Qatar says no to terrorism

Qatari citizens have taken to the streets of Doha to express shock and anger at Saturday's car bomb attack which killed a Briton and wounded 12 people.

    Citizens and residents of Qatar have denounced terrorism

    A mosaic of races and colours, estimated at 2000 people, massed on Monday at the square overlooking the site of the attack, which Qatari investigators said was carried out by an Egyptian engineer.

    Umar Ahmad Abd Allah Ali, who had lived in Qatar for 15 years and worked as an information technology engineer for Qatar Petroleum, killed himself when he blew up his explosives-laden car.

    The rally was organised by the central Municipal council headed by chairman Ibrahim al-Haidus.

    Members of the municipal council, representatives from the Shura (Consultative) Council, Islamic scholars, Olympic committee members, different sports clubs and schools as well as hundreds of Qatari citizens and expatriates took part in the event to protest the act.

    Those who took part in the procession also raised a black flag alongside Qatari flags to mark their sympathy for the dead and wounded.

    Contrary to Islam

    Carrying slogans such as "Hurting Muslims or non Muslims is against Islam", "Terrorism is destruction", and "No to violence", the demonstrators condemned the attack and acts of violence.

    Many Qataris and expats took
    their children to the protest

    Ghanim al-Kuwari, Executive Secretary of the Central Municipal Council, told that the rally aimed to denounce terrorism and to prove to the world that the Qatari people and government were united. He estimated the demonstration was attended by between

    2000 and 3000 people.

    Keith Vippond, a project manager at al-Maras catering company, was one of dozens westerners who took part in the rally.

    He was accompanied by his wife Louise and his six-year old son Harvey. The Vippond family has been living in Qatar for the past 18 months and is quite happy about the host country.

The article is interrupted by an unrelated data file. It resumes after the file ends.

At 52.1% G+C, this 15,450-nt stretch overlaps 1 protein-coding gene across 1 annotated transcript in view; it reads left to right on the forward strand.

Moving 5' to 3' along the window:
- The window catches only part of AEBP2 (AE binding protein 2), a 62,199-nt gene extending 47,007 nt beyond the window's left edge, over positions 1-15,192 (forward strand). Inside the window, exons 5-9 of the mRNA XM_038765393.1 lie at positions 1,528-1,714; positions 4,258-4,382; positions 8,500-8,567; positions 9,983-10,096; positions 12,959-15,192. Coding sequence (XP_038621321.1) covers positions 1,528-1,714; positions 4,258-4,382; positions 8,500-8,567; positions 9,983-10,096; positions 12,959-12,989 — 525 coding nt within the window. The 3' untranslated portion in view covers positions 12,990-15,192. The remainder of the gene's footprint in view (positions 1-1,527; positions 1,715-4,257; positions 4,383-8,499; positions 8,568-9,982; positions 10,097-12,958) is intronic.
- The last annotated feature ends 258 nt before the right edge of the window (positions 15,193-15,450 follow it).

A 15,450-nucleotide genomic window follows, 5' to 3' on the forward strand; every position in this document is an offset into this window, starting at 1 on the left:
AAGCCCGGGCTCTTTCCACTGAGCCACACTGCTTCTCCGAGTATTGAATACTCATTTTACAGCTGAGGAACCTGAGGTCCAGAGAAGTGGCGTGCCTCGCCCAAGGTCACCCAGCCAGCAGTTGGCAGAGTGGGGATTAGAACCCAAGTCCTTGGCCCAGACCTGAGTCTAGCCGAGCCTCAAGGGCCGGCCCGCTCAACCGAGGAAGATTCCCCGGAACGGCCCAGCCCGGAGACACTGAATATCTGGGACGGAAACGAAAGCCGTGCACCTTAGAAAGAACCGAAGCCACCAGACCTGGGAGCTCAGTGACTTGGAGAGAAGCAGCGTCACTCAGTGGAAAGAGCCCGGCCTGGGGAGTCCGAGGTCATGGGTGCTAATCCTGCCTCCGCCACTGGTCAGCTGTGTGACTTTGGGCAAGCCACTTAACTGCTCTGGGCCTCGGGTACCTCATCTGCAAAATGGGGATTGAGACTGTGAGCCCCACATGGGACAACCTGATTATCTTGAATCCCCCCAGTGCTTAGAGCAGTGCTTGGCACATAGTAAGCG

"We are here to show our support to victims and to express our shock at what happened. The people who are turning up in big numbers and their reactions to the attack prove they are supporting Western people," Vippond told


    Harvey, who studies at the English school that was partly demolished because of the bombing, has to stay home until further notice.

    Qataris denouncing terrorism and

    "Harvey is staying home for the moment until the school is reconstructed. When that will be nobody knows, until we are notified by the school," Louise Vippond told 

    "I am familiar with the area and I never suspected something like that would happen," she added.

    A woman from the UK who lives less than a kilometre from the bombed area said she was shocked by the blast.

    "When I heard the sound I knew it was a bomb because I never heard such a sound before. I was shocked when I heard the news later. I was at the theatre 10 days ago. It could have happened to me when I was there," she said, preferring to remain anonymous.

    Co-existence and stability

    Hasan Shahwani, a Qatari auditor at the Agriculture Ministry also decried the incident, praising his country as a place of co-existence and stability.

    Qatari women and their male
    counterparts denounced violence

    "I am here to defend my country. The attack is alien to Qatar and we are here to say that we are part and parcel of this country. We stand in the same trench as our leader and government against terrorism.

    "I say to people that this kind of incident is terrorism and a violation of human rights by depriving people of the right to enjoy peace, stability and security.

    "We do not want anybody to teach us how to be Muslims or how to be patriotic," Shahwani told

    Egyptians condemn attack

    Members of the Egyptian community were shocked as well, particularly as the perpetrator of the attack was an Egyptian.

    "I am familiar with the area and I never suspected something like that to happen"

    Expat Louise Vippond 

    "We were disappointed when we heard that the attack was executed by an Egyptian. But I would like to say that terrorism does not have a nationality.

    "We are here to denounce the act and to show support to our Qatari brethren. Qatar is a place of security, peace and co-existence, and what happened is uncommon to Qatar," said Salih Yusuf, an Egyptian, who has been living in Qatar for 25 years.

    SOURCE: Aljazeera


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